It’s still August–although it will be September by the time you, Dear Reader, are reading this–but this week my wife bought and hung our first Halloween decorations of 2017. This year, like every year, I am determined to make Halloween the best it’s ever been. And this year, like every year, I will likely get busy with work, find too little time and too little money to properly decorate the house, forget to get myself a costume, do a half-assed job of trick-or-treating and accommodating trick-or-treaters, and, finally, try to make up for it by drinking a few pumpkin ales (which are always better in theory than practice) and listening to lots of The Misfits.
Despite my inevitable failure to make Halloween live up to everything I’ve wanted it to be since my high school goth days, I’m certain this year will be special in at least one way: both of my kids are old enough and aware enough to fully participate. They’ve picked their own costumes (kind of), they’ll pick their own pumpkins (maybe), and they’re both ready for some serious trick-or-treating.
There’s just one problem. All that candy everyone’s handing out? Yeah, my daughter can’t have that. And I don’t mean we don’t want her to have it or she isn’t allowed. I mean just about every single piece of Halloween candy at every single house contains at least one thing she’s allergic to. She can’t eat it. Cannot.
Last year, when the children were three and one year old, was the first time we went out trick-or-treating. We didn’t talk or think much about it beforehand, and the excitement of going door to door, seeing (and being terrified by) the neighbors’ costumes and decorations, and having something–anything–handed to them was enough to make it an absolute blast for the kids. The actual spoils of the evening’s activities were very secondary, and were quickly forgotten in a day or two. The Dude had a few pieces of candy, but most of it was stashed in a cabinet and never asked after. A couple pieces are still sitting on the shelf above my wife’s desk.
Four, however, is a much more sophisticated age than three (and two than one). The Dude does not forget so easily and is developing a more complete understanding of the world. He’s also starting daily preschool this year and will no doubt hear from his classmates all about their Halloween exploits. And by exploits, I mean candy. He will want to eat his Halloween candy, too, and I’m sure he won’t be so easily duped as last year.
And this, Dear Reader, introduces a problem. While we are not big on candy and sweets here, I really have no problem with The Dude enjoying his Halloween pull. The concern is fairness. My daughter’s no dummy. She knows when someone’s enjoying a treat, and she knows when she’s being left out. Sure, a little tact and timing this year will get us through with minimal conflict, but what about next year, and the year after, and on and on?
I love Halloween. My wife loves Halloween. We want our kids to love and enjoy Halloween, too. The holiday is, of course, more than the candy–movies and music, costumes and decorations, seasonal foods, and so forth are all part of Halloween and are really what makes us love it–but trick-or-treating is the communal experience through which children celebrate it. Imagine for a moment the frustration of a child who can and does participate in everything leading up to Halloween night, who goes out in full costume with friends and family, who rings every doorbell and overcomes her shyness to hold out her little bag and cry, “Trick or treat!” and who comes home after it all only to empty her bag onto the dining room floor and watch it all get taken away. Year after year.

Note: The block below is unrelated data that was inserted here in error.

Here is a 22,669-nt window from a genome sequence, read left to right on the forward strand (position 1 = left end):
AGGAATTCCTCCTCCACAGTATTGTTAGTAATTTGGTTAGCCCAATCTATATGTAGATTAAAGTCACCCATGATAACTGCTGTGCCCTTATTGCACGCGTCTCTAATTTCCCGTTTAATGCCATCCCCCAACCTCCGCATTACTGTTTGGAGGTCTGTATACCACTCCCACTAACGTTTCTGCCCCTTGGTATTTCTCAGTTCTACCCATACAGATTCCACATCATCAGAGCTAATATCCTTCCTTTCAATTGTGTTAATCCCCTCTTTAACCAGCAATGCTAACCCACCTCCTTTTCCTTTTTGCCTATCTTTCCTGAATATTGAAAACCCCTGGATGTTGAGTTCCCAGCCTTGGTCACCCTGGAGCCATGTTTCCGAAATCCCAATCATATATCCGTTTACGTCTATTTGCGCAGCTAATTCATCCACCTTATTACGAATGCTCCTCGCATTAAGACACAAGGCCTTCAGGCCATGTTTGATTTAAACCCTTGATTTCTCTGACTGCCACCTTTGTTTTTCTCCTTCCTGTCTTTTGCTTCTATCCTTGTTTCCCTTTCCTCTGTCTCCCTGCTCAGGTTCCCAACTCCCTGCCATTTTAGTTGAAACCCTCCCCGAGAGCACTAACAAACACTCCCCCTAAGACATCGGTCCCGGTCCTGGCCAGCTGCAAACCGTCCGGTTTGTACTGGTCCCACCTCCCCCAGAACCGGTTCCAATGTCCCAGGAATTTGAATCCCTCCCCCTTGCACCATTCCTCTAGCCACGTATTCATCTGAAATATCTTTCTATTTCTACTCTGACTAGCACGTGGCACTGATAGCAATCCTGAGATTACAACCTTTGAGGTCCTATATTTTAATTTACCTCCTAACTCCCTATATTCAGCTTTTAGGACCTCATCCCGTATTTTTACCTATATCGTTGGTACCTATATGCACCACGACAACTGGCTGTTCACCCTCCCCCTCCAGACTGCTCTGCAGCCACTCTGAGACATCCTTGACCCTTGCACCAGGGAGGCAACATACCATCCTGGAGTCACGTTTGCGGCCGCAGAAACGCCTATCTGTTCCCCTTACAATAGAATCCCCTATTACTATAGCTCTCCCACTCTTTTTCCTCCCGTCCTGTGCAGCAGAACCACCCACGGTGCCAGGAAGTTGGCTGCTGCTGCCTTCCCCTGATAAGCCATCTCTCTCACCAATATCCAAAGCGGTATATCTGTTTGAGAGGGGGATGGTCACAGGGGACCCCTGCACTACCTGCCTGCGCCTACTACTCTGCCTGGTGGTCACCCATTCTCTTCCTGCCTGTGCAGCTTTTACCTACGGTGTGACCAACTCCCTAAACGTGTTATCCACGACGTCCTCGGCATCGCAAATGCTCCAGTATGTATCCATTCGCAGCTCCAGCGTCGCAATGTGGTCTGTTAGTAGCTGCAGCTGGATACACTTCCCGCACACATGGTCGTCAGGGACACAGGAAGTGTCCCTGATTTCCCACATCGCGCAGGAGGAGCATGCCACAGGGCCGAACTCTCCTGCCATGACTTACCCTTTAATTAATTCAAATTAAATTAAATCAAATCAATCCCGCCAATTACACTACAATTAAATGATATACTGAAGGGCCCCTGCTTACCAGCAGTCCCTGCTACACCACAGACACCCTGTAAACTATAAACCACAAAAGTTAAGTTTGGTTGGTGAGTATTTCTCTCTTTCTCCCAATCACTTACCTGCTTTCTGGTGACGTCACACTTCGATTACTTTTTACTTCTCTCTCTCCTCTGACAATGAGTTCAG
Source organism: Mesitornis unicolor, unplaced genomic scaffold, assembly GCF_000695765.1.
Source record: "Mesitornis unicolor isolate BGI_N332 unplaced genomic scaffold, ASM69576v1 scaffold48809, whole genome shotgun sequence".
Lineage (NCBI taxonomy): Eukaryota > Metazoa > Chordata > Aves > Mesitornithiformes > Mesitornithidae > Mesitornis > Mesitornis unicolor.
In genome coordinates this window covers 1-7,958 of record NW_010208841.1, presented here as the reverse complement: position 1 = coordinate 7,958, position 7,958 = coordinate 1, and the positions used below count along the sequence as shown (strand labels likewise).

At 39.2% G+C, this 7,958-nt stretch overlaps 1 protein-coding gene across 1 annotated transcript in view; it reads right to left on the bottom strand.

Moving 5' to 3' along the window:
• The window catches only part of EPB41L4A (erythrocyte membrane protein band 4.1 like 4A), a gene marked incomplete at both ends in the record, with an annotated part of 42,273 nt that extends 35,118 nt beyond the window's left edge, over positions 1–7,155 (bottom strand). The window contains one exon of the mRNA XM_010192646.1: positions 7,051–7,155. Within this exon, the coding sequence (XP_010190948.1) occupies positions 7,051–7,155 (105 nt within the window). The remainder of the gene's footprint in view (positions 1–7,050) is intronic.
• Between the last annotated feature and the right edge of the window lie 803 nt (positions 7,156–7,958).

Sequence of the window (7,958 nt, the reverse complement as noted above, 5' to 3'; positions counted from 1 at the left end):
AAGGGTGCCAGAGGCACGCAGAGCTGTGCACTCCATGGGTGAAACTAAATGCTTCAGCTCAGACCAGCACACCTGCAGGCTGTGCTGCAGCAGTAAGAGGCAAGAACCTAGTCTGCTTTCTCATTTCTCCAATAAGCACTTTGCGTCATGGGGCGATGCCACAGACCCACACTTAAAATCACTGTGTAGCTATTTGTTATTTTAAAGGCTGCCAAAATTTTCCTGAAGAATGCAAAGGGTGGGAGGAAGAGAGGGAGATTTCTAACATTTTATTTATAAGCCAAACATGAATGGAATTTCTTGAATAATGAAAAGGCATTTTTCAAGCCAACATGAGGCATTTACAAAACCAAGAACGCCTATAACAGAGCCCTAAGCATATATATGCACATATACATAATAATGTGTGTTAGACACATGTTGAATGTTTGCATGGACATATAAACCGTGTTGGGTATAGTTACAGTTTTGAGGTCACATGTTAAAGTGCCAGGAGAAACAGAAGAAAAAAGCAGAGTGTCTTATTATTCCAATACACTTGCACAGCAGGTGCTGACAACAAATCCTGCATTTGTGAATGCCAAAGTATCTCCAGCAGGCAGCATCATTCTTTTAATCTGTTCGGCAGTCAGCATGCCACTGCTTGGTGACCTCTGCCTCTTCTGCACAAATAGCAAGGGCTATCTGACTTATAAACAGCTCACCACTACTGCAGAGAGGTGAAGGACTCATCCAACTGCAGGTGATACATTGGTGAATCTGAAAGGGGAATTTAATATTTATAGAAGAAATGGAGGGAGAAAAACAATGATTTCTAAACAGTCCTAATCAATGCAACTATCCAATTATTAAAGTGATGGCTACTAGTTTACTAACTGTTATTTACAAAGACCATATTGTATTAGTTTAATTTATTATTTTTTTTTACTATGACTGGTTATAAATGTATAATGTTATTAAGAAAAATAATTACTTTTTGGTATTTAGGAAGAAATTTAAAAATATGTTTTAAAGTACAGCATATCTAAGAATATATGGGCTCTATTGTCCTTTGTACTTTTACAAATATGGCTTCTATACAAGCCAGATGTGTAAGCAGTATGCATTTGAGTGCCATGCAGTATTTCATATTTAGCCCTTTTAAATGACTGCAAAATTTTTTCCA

How long would it take you to hate Halloween? Would it be by the time you were seven? Six? Maybe five?
Now how long would it take you to outgrow the resentment? Long after your peers stopped going door to door, would you still cringe at the aisle full of candy at your local grocery, balk at invitations to Halloween parties with your friends or at your workplace? And what would you even do with all that angst when every trip to Hot Topic dropped you eyeball deep in the very source of your pain? I mean, if a girl can’t commiserate with Sally from The Nightmare Before Christmas, what can she do?
No, friends, that is not the future I want for my sweet little girl.
And here’s the part where I beg you, plead with tears in my eyes, Help me. Help my little girl and the nearly one in ten children who have food allergies.
Last year, we began participating in the Teal Pumpkin Project. This year, I invite everyone reading this to join us. It’s a very simple thing: when you’re out buying you Halloween candy, pick up a few non-food treats. You won’t need many, and since they aren’t food, you can save any you don’t use and bring them out again next year. It’s not like Halloween ever changes. Then, you put up a teal pumpkin somewhere to let folks like me know that you’re on board so we can maybe not ring quite so many doorbells just to come away empty-handed.
When we went out trick-or-treating last year, there was just one other house in our neighborhood participating in the Teal Pumpkin Project, because they also have a child with food allergies. That means that for both their child and ours, there was only one house to go to, only one doorbell to ring, where they were sure they would come away with something that would not be poison to them. Put yourself back into the shoes, or better yet the Halloween costume, of a child. Would one house be enough for you?
If you’re like me, as a kid you hated those houses that gave out non-candy treats–apples, pencils, quarters. But for my daughter, those houses will save Halloween. Will yours be one of them?